‘New’ Race-Based Tax on White-Owned Businesses

The suggestion to implement a higher tax rate on businesses owned by fair-skinned individuals has stirred up controversy leading up to the Denver City Council election. Candi CdeBaca, a member of the council who is seeking reelection, proposed that these businesses should be subject to higher taxes, and the excess revenue should be redirected towards black-owned businesses, which are taxed at a lower rate.

Although CdeBaca’s proposal to impose higher taxes on businesses owned by fair-skinned individuals has faced criticism, especially due to the requirement of assessing business owners’ skin color, her opponent, Darrel Watson, has also faced backlash for his anti-white views. Watson’s belief is that white-owned businesses should experience negative consequences to promote race-based reparations for black-owned businesses, but his approach differs somewhat from that of CdeBaca.

As a Democratic Socialist, CdeBaca has proposed the establishment of additional business improvement districts (BIDs) throughout Denver to enable the implementation of her proposed race-based tax on white-owned businesses. She contends that this measure is necessary because capitalism was constructed on the foundation of appropriated land, labor, and resources.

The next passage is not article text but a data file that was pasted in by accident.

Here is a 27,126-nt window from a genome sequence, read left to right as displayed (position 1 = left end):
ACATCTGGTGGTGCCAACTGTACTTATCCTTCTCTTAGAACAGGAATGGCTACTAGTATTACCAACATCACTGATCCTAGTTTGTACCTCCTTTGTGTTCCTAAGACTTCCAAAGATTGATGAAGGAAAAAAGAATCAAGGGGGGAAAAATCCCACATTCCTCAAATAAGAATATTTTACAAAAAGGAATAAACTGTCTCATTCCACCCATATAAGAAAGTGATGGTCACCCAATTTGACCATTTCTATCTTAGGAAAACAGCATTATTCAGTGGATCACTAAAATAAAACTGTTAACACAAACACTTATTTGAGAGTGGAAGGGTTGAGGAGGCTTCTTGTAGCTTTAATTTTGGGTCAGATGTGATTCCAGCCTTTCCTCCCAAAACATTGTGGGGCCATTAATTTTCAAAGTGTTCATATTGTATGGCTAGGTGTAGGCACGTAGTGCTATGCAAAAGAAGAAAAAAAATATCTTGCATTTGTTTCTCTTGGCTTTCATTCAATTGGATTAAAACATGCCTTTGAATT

Critics of CdeBaca’s proposal have pointed out that race-based taxation is illegal and unconstitutional and that policies like these will only serve to further divide people by pigmentation, sexuality, economic status, and political ideology. Furthermore, they argue that such measures are blatantly discriminatory and offensive and that they marginalize individuals with fair skin.

Denver is a city characterized by diversity, with slightly over 50% of its population being non-Hispanic white. District 9, a region located in North Denver that encompasses Clayton, Cole, Elyria-Swansea, Five Points, Globeville, Skyland, and Whittier, is also a diverse locality and the current site of the political competition between CdeBaca and Watson for the city council position. With the ongoing shift in the city’s demographics, it remains unclear what consequences will follow once whites become the new minority and how they will receive special benefits.